A recent article in Cosmopolitan has attracted attention. It spreads a lot of misinformation about vaping. For example, the report focuses on the recent surge in single-use items such as the Elf Bar and the Geek Bar. The article begins with a TikTok video of a doctor warning of the ‘dangers’ of using these new devices.
This doctor reported: “Smoking (apparently meaning vaping) an entire CAK is equivalent to about 48 to 50 cigarettes”. No offense, but this circumstance would only be approximate – if at all – if so-called ‘ultra light’ cigarettes were smoked, which have the lowest nicotine content. However, a CAK is equivalent to about 20 regular cigarettes.
Disposable e-cigarettes are designed to last much longer than a cigarette. The usual nicotine strength of 20mg divided over the 600 puffs is not nearly as strong as the Cosmopolitan article makes it out to be.
The report also cites a study that looked at vaping in the UK to back up its argument. The study on the use of e-cigarettes shows an increase in e-cigarette users – and this is exactly what was presented negatively, although this should be viewed positively in the context of the ‘smoking debate’. An increase in e-cigarette users means fewer people smoke. This is even supported by the cited study. It turned out that the main reason people vaped was to help them quit or prevent them from starting again. This derivation was on the first page of the study and should actually have been difficult to overlook by the creators.
Finally, the Cosmopolitan article rounds out your claims by linking to the NHS and British Lung Foundation support pages. However, had the editors of this article done their research properly, they would know that the NHS advocates vaping as a way of quitting smoking. Leading health authorities or experts with sound knowledge in Germany agree that vaping is at least 95% less harmful than smoking. Although, as this article shows, too many people are totally unaware of it.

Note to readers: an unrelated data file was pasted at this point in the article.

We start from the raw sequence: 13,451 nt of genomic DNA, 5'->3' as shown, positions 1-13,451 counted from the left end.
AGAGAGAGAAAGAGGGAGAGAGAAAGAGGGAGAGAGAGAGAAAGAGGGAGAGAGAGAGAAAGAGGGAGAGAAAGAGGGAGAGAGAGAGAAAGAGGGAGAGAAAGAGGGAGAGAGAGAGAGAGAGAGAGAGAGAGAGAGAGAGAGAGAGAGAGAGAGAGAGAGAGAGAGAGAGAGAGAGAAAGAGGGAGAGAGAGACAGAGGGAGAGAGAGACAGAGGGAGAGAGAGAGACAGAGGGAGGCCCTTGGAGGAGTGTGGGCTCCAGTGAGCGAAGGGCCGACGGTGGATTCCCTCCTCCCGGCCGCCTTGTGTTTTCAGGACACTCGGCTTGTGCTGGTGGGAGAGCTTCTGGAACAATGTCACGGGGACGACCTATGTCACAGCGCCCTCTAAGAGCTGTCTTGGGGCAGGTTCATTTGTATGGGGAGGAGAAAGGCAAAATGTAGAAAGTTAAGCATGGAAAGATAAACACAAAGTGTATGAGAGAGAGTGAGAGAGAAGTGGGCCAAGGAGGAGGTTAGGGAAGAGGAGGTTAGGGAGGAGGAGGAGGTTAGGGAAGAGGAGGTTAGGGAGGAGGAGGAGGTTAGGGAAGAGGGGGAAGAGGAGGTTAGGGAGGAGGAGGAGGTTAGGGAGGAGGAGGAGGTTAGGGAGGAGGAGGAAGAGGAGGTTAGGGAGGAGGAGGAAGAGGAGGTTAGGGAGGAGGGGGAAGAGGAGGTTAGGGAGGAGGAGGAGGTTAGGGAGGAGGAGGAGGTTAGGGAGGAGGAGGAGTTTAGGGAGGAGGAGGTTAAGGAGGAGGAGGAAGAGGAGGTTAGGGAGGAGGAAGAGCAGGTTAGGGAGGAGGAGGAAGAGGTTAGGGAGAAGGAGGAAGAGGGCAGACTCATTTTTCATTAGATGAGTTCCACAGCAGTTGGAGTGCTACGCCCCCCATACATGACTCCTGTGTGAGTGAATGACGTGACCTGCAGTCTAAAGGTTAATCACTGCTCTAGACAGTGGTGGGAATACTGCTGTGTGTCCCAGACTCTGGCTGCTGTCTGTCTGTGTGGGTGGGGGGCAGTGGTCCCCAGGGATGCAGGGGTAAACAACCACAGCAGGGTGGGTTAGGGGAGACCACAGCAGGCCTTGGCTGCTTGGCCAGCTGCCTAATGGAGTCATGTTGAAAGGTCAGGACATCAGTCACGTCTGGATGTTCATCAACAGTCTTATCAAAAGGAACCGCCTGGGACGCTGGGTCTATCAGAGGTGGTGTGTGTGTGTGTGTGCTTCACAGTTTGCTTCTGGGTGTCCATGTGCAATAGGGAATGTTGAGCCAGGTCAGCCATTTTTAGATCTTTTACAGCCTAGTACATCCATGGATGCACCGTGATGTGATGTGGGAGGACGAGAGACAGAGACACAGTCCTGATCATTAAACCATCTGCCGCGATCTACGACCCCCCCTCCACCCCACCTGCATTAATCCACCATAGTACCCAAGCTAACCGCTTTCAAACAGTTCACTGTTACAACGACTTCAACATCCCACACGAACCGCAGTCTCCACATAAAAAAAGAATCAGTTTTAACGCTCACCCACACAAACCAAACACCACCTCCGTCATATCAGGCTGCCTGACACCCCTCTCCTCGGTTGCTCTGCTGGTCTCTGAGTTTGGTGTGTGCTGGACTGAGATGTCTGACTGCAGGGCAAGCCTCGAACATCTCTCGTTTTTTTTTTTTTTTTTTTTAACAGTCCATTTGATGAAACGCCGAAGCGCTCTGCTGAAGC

The CAK or other disposables help smokers quit
Instead of looking at any TikTok videos about it and its comments section, let’s take a look at what we actually know about vaping. The amount of money people can save by switching to vaping is a huge benefit. A household income study by ASH found that low-income households are more likely to smoke. All the more these costs burden the addiction factor. So savings when switching to vaping is arguably one of the main reasons. And not, as expected, the health aspects.
NHS statistics on smoking cessation services in England surveyed those using such support. They found that up to 74% of respondents use vaping products to help them quit. 38% thought it was just as harmful as smoking and 15% even thought it was more harmful. This shows once again the lack of information flow about vaping.
On the bright side, we at least want to believe that the intent of the Cosmopolitan article was to discourage teens from vaping. We support this message without ifs or buts. However, the approach of the article does not provide a balanced picture of the cited study. As a result, adult smokers may regrettably be put off vaping after reading this article and continue to smoke.
For example, the first page of the study states: “Almost a third of smokers mistakenly believe that vaping is more or as harmful as smoking”. Articles like Cosmo’s actually don’t help spread half-truths and misinformation. It would have been more responsible to also show the benefits of vaping for those who want to quit smoking, rather than making opinions.